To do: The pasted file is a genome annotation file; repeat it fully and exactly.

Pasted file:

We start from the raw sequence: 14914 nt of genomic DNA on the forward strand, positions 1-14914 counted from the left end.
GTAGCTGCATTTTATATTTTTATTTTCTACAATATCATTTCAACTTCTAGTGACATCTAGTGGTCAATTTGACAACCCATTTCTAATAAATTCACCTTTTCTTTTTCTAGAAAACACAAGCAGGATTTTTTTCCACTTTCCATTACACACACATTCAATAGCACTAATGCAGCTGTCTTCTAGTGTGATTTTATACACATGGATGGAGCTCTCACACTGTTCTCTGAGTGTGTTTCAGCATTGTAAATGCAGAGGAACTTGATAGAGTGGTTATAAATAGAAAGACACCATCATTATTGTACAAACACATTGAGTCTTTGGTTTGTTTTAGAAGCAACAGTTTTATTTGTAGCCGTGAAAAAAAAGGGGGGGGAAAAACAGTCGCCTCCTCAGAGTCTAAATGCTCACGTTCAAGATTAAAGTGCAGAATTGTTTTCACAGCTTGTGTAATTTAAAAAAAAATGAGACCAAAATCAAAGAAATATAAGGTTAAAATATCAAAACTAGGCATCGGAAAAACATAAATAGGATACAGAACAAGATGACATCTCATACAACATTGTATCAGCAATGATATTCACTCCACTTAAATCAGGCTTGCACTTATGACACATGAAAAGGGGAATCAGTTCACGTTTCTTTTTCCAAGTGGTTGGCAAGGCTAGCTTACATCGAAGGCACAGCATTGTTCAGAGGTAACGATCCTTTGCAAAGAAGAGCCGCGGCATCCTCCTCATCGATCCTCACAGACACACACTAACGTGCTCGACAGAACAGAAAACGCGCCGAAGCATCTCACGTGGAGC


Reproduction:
We start from the raw sequence: 14914 nt of genomic DNA on the forward strand, positions 1-14914 counted from the left end.
GTAGCTGCATTTTATATTTTTATTTTCTACAATATCATTTCAACTTCTAGTGACATCTAGTGGTCAATTTGACAACCCATTTCTAATAAATTCACCTTTTCTTTTTCTAGAAAACACAAGCAGGATTTTTTTCCACTTTCCATTACACACACATTCAATAGCACTAATGCAGCTGTCTTCTAGTGTGATTTTATACACATGGATGGAGCTCTCACACTGTTCTCTGAGTGTGTTTCAGCATTGTAAATGCAGAGGAACTTGATAGAGTGGTTATAAATAGAAAGACACCATCATTATTGTACAAACACATTGAGTCTTTGGTTTGTTTTAGAAGCAACAGTTTTATTTGTAGCCGTGAAAAAAAAGGGGGGGGAAAAACAGTCGCCTCCTCAGAGTCTAAATGCTCACGTTCAAGATTAAAGTGCAGAATTGTTTTCACAGCTTGTGTAATTTAAAAAAAAATGAGACCAAAATCAAAGAAATATAAGGTTAAAATATCAAAACTAGGCATCGGAAAAACATAAATAGGATACAGAACAAGATGACATCTCATACAACATTGTATCAGCAATGATATTCACTCCACTTAAATCAGGCTTGCACTTATGACACATGAAAAGGGGAATCAGTTCACGTTTCTTTTTCCAAGTGGTTGGCAAGGCTAGCTTACATCGAAGGCACAGCATTGTTCAGAGGTAACGATCCTTTGCAAAGAAGAGCCGCGGCATCCTCCTCATCGATCCTCACAGACACACACTAACGTGCTCGACAGAACAGAAAACGCGCCGAAGCATCTCACGTGGAGC